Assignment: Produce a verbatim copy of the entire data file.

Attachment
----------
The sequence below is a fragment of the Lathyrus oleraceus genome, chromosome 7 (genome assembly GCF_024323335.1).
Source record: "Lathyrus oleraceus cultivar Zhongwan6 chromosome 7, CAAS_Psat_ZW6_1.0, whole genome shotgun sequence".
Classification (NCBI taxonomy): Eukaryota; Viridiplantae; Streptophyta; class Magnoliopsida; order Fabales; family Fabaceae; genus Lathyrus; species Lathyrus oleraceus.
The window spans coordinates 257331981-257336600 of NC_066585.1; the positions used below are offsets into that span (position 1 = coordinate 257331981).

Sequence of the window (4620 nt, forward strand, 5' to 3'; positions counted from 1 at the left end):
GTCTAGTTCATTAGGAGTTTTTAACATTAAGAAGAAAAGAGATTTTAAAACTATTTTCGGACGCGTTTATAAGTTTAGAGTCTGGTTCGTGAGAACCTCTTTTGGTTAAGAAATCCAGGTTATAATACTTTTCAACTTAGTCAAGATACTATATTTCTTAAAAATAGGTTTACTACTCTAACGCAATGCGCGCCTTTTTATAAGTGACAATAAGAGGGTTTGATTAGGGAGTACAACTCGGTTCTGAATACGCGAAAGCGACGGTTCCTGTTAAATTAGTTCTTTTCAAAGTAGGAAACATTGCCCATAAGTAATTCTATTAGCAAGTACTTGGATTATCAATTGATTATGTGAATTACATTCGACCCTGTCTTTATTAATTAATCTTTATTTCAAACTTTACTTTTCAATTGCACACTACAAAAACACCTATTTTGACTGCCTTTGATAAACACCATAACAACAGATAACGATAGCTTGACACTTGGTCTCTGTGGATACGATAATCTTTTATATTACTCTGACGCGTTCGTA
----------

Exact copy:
The sequence below is a fragment of the Lathyrus oleraceus genome, chromosome 7 (genome assembly GCF_024323335.1).
Source record: "Lathyrus oleraceus cultivar Zhongwan6 chromosome 7, CAAS_Psat_ZW6_1.0, whole genome shotgun sequence".
Classification (NCBI taxonomy): Eukaryota; Viridiplantae; Streptophyta; class Magnoliopsida; order Fabales; family Fabaceae; genus Lathyrus; species Lathyrus oleraceus.
The window spans coordinates 257331981-257336600 of NC_066585.1; the positions used below are offsets into that span (position 1 = coordinate 257331981).

Sequence of the window (4620 nt, forward strand, 5' to 3'; positions counted from 1 at the left end):
GTCTAGTTCATTAGGAGTTTTTAACATTAAGAAGAAAAGAGATTTTAAAACTATTTTCGGACGCGTTTATAAGTTTAGAGTCTGGTTCGTGAGAACCTCTTTTGGTTAAGAAATCCAGGTTATAATACTTTTCAACTTAGTCAAGATACTATATTTCTTAAAAATAGGTTTACTACTCTAACGCAATGCGCGCCTTTTTATAAGTGACAATAAGAGGGTTTGATTAGGGAGTACAACTCGGTTCTGAATACGCGAAAGCGACGGTTCCTGTTAAATTAGTTCTTTTCAAAGTAGGAAACATTGCCCATAAGTAATTCTATTAGCAAGTACTTGGATTATCAATTGATTATGTGAATTACATTCGACCCTGTCTTTATTAATTAATCTTTATTTCAAACTTTACTTTTCAATTGCACACTACAAAAACACCTATTTTGACTGCCTTTGATAAACACCATAACAACAGATAACGATAGCTTGACACTTGGTCTCTGTGGATACGATAATCTTTTATATTACTCTGACGCGTTCGTA